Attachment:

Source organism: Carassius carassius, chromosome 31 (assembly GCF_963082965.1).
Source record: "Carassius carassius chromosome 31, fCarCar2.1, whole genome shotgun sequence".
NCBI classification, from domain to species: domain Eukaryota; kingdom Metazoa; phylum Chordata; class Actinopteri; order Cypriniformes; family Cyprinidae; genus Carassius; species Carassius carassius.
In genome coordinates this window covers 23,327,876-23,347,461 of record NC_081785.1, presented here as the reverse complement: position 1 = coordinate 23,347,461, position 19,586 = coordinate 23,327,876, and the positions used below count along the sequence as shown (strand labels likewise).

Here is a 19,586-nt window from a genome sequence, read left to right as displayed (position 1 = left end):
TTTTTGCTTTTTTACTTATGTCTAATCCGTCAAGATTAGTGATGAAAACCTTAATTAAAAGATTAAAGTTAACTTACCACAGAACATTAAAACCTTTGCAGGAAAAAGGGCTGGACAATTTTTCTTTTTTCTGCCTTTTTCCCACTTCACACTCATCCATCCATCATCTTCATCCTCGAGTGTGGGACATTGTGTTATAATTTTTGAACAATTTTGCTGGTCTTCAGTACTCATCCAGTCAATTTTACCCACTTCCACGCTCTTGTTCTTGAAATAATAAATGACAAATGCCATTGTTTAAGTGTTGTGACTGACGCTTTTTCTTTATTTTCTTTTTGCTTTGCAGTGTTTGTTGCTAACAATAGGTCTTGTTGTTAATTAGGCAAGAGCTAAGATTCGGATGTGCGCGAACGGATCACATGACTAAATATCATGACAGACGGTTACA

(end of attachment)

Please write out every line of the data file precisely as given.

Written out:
Source organism: Carassius carassius, chromosome 31 (assembly GCF_963082965.1).
Source record: "Carassius carassius chromosome 31, fCarCar2.1, whole genome shotgun sequence".
NCBI classification, from domain to species: domain Eukaryota; kingdom Metazoa; phylum Chordata; class Actinopteri; order Cypriniformes; family Cyprinidae; genus Carassius; species Carassius carassius.
In genome coordinates this window covers 23,327,876-23,347,461 of record NC_081785.1, presented here as the reverse complement: position 1 = coordinate 23,347,461, position 19,586 = coordinate 23,327,876, and the positions used below count along the sequence as shown (strand labels likewise).

Here is a 19,586-nt window from a genome sequence, read left to right as displayed (position 1 = left end):
TTTTTGCTTTTTTACTTATGTCTAATCCGTCAAGATTAGTGATGAAAACCTTAATTAAAAGATTAAAGTTAACTTACCACAGAACATTAAAACCTTTGCAGGAAAAAGGGCTGGACAATTTTTCTTTTTTCTGCCTTTTTCCCACTTCACACTCATCCATCCATCATCTTCATCCTCGAGTGTGGGACATTGTGTTATAATTTTTGAACAATTTTGCTGGTCTTCAGTACTCATCCAGTCAATTTTACCCACTTCCACGCTCTTGTTCTTGAAATAATAAATGACAAATGCCATTGTTTAAGTGTTGTGACTGACGCTTTTTCTTTATTTTCTTTTTGCTTTGCAGTGTTTGTTGCTAACAATAGGTCTTGTTGTTAATTAGGCAAGAGCTAAGATTCGGATGTGCGCGAACGGATCACATGACTAAATATCATGACAGACGGTTACA